Buck Taylor

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Buck Taylor
Walter Clarence Taylor III

(1938-05-13) May 13, 1938 (age 85)
Occupation(s)Actor, artist
Years active1961–present
(m. 1961; div. 1983)
Goldie Ann Taylor
(m. 1995)
ParentDub Taylor (father)

Buck Taylor (born Walter Clarence Taylor III,[1][2] May 13, 1938)[3] is an American actor and artist, best known for his role as gunsmith-turned-deputy Newly O'Brian in the CBS television series Gunsmoke.

Early life and career[edit]

Taylor is the son of character actor Dub Taylor,[4] from whom Buck reportedly acquired his nickname simply because, having clocked in at a hefty nine pounds at birth, he "looked like a big buck."[1] Taylor graduated from North Hollywood High School, where he became a talented gymnast. Actor Guinn "Big Boy" Williams sponsored him to go to the U.S. Olympic Trials as a gymnast, but he failed to qualify for the 1960 Summer Olympics.[5] He served two years in the United States Navy.[6]

His first important acting role was as Trooper Shattuck in the 1961 Dick Powell's Zane Grey Theatre episode "Image of a Drawn Sword". His other early roles were in a 1964 episode of The Outer Limits entitled "Don’t Open Till Doomsday", and as John Bradford (Brad) in four episodes of the 1966 ABC Western series The Monroes.[7]


From 1967 to 1975, Taylor played Newly O'Brian in the television series Gunsmoke.[8]: 413–414  He replaced deputy marshal Clayton Thaddeus Greenwood, played by Roger Ewing, after Ewing left the show.[8] The character came to Dodge City as a gunsmith, and later became a deputy marshal. He reprised his role in the 1987 television movie Gunsmoke: Return to Dodge,[9] where he played the city's marshal.

In 1981, the National Cowboy & Western Heritage Museum inducted Taylor into the Cowboy Hall of Fame, and awarded him the Trustee Award for his performance on Gunsmoke.[10]


Taylor attended the Chouinard Art Institute, and has been selling his watercolor and acrylic paintings of cowboys, Native Americans, and horses since 1993.[10] Many of his paintings are of characters and scenes from movies and television series in which he has appeared. These images are made into prints, which are sold in various sizes.[11] He is the official artist for many rodeos and state fairs, and creates their promotional posters.[12]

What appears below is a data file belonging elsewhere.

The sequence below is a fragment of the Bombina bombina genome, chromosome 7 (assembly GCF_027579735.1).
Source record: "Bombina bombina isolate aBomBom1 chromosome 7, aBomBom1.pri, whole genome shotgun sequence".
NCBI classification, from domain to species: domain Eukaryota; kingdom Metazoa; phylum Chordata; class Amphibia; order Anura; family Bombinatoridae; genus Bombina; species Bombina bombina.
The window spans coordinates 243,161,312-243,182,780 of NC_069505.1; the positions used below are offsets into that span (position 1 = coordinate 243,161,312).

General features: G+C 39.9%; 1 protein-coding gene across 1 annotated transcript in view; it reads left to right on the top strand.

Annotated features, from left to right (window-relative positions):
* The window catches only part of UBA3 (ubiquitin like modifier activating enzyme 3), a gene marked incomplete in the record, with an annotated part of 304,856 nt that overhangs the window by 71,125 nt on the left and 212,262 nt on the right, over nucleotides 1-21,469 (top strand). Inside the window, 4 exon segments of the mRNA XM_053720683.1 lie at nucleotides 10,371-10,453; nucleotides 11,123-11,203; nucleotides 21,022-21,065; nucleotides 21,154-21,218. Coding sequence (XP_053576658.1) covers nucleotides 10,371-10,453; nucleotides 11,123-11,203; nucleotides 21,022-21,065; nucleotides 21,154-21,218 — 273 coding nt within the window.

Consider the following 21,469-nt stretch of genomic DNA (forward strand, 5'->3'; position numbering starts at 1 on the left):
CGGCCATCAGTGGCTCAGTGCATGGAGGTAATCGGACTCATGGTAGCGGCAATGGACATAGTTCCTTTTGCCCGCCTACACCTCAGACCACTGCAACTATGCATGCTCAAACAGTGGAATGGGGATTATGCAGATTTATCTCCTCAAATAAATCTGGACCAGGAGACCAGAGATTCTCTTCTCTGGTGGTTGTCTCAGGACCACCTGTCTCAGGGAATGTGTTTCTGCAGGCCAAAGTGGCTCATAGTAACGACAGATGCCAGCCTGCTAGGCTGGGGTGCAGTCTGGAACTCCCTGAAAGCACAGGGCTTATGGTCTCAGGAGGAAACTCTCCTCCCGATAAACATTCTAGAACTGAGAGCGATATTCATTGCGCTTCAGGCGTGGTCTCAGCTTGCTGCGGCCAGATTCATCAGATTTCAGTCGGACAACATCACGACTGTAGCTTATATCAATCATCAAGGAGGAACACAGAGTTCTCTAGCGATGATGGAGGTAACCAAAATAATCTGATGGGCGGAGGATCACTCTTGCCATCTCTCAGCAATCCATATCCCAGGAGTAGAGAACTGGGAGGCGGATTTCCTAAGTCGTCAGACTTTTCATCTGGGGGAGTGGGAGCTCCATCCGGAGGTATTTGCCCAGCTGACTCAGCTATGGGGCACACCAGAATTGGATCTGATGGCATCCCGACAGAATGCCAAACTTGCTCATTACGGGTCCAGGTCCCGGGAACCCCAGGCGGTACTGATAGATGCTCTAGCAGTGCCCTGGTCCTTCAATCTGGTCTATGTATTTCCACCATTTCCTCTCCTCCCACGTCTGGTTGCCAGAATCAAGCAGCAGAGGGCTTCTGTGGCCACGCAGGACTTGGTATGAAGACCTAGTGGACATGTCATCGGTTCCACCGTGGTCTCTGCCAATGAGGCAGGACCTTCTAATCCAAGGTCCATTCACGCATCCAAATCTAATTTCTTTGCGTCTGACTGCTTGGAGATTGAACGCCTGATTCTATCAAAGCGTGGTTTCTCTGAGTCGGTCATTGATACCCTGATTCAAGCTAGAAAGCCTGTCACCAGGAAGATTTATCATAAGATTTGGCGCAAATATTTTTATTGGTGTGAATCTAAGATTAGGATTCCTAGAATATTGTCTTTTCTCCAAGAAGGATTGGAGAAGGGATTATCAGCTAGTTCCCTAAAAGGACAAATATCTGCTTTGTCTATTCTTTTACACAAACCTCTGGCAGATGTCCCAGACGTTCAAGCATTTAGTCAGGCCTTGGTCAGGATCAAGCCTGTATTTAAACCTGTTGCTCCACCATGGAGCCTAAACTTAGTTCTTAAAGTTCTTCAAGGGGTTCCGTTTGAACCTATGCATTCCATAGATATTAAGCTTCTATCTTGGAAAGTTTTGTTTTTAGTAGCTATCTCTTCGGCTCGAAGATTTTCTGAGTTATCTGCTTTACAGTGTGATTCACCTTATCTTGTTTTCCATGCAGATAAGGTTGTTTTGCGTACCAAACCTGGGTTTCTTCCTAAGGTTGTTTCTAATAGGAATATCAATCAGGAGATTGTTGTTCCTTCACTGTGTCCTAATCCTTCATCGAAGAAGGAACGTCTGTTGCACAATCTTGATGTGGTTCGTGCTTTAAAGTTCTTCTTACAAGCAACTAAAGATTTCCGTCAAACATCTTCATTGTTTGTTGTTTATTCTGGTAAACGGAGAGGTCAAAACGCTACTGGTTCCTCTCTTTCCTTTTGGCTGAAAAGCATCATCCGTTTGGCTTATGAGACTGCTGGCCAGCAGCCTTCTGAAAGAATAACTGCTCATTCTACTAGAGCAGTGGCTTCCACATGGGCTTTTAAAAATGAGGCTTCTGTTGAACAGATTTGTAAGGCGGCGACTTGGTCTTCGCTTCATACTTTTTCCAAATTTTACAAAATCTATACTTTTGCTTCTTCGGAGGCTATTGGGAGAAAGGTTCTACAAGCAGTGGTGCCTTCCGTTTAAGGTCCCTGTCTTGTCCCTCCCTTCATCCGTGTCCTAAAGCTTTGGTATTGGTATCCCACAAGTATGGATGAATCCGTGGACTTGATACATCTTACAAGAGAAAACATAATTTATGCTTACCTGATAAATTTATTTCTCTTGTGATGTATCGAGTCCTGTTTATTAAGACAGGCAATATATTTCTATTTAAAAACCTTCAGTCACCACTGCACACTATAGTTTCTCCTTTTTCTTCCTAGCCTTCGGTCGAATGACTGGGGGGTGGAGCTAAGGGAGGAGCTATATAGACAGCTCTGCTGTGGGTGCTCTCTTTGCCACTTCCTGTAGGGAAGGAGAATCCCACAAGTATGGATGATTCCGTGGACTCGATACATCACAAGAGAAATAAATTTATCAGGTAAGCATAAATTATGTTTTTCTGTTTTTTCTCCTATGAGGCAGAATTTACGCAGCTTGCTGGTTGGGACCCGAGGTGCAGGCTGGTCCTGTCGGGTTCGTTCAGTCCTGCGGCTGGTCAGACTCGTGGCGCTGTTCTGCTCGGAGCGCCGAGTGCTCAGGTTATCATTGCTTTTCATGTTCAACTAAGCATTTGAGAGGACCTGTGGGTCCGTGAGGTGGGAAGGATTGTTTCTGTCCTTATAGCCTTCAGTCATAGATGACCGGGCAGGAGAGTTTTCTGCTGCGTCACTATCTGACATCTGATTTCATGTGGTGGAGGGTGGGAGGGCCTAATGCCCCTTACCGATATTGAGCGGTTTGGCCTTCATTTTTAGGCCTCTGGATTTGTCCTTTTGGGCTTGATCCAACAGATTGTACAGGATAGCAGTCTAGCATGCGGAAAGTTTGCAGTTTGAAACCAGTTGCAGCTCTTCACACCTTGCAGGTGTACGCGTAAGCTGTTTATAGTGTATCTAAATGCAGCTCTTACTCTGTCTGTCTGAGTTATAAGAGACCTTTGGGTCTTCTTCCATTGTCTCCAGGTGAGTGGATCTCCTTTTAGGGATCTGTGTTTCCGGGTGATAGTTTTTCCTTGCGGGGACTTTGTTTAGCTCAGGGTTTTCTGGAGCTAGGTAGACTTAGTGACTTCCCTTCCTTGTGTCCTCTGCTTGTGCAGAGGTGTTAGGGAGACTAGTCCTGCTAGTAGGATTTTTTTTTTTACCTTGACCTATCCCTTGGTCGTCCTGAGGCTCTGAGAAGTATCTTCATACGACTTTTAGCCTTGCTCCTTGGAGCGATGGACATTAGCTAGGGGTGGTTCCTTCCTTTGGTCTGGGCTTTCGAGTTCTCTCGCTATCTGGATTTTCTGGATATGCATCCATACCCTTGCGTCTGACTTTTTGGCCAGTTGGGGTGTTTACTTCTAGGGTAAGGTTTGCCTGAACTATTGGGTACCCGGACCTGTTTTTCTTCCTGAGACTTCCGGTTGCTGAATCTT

Year Title Role Notes
1962 The Alfred Hitchcock Hour Officer Frazier Season 1 Episode 10: "Day of Reckoning"
1963 Going My Way Mickey Episode 15: "My Son The Social Worker"
1963 Johnny Shiloh Josh TV movie
1963 The Fugitive Jamie episode "Terror At High Point"
1964 The Outer Limits Gard Hayde episode "Do Not Open 'Til Doomsday"
1965 The Alfred Hitchcock Hour Dancer Smith Season 3 Episode 20: "Death Scene"
1965 The Big Valley Turk episode "The Young Marauders"
1966 The Virginian Lem Bliss [ men with guns]
1966 The Monroes John "Brad" Bradford 4 episodes 1967–1975 Gunsmoke Newly O'Brien 103 episodes[13]
1977 Barnaby Jones Foster episode "Shadow of Fear"
1979 The Sacketts Reed Carney TV movie
1985 General Hospital Ralph Russell
1985 Crazy Like a Fox Blake
1987 The Alamo: 13 Days to Glory “Colorado” Smith miniseries
1987 Gunsmoke: Return to Dodge Newly O’Brien TV movie
1997 Rough Riders George Neville miniseries
1999 The Soul Collector Charlie TV movie
2018–2022 Yellowstone Emmett Walsh


  1. ^ a b Yoggy, Gary A. (1995). Riding the Video Range: The Rise and Fall of the Western on Television. Jefferson, NC: McFarland & Company. p. 123. ISBN 9780786400218.
  2. ^ Aaker, Everett (2017). Television Western Players, 1960-1975: A Biographical Dictionary. Jefferson, NC: McFarland & Company. p. 408. ISBN 978-1-4766-6250-3.
  3. ^ Duffin, Allan; Matheis, Paul (2005). The 12 O'Clock High Logbook: The Unofficial History of the Novel, Motion Picture, and TV Series. BearManor Media. p. 185. ISBN 9781593930332 – via Google Books.
  4. ^ Dub Taylor, 87, Actor in Westerns, The New York Times, October 5, 1994, Section B, Page 12
  5. ^ Artist and Actor Finds Inspiration for Art from Work on Western Films, American Cowboy, September - October, 1995, Pages 23 and 30
  6. ^ At Home with Walter Clarence "Buck" Taylor III at americancowboy.com. Retrieved August 21, 2020.
  7. ^ Brooks, Tim and Marsh, Earle, The Complete Directory to Prime Time Network and Cable TV Shows 1946 - Present, pages 679 to 680, Ballantine Books, 1999
  8. ^ a b Brooks, Tim; Marsh, Earle (1999). The Complete Directory to Prime Time Network and Cable TV Shows 1946-Present. Ballantine Books. p. 570. ISBN 9780345429230 – via Google Books.
  9. ^ Maltin, Leonard, Leonard Maltin's TV Movies and Video Guide, 1991 Edition, Plume, 1990
  10. ^ a b Meetings, The Southwestern Historical Quarterly, Vol. 100, No. 1, July, 1996, Page 94
  11. ^ Artist and Actor Finds Inspiration for Art from Work on Western Films, American Cowboy, September - October 1995, Pages 23 and 30
  12. ^ Bell, Kathy, The Life of Buck Taylor, Daily Globe, December 2, 2019
  13. ^ Greenland, David R., The Gunsmoke Chronicles (Ebook), BearManor Media, 2015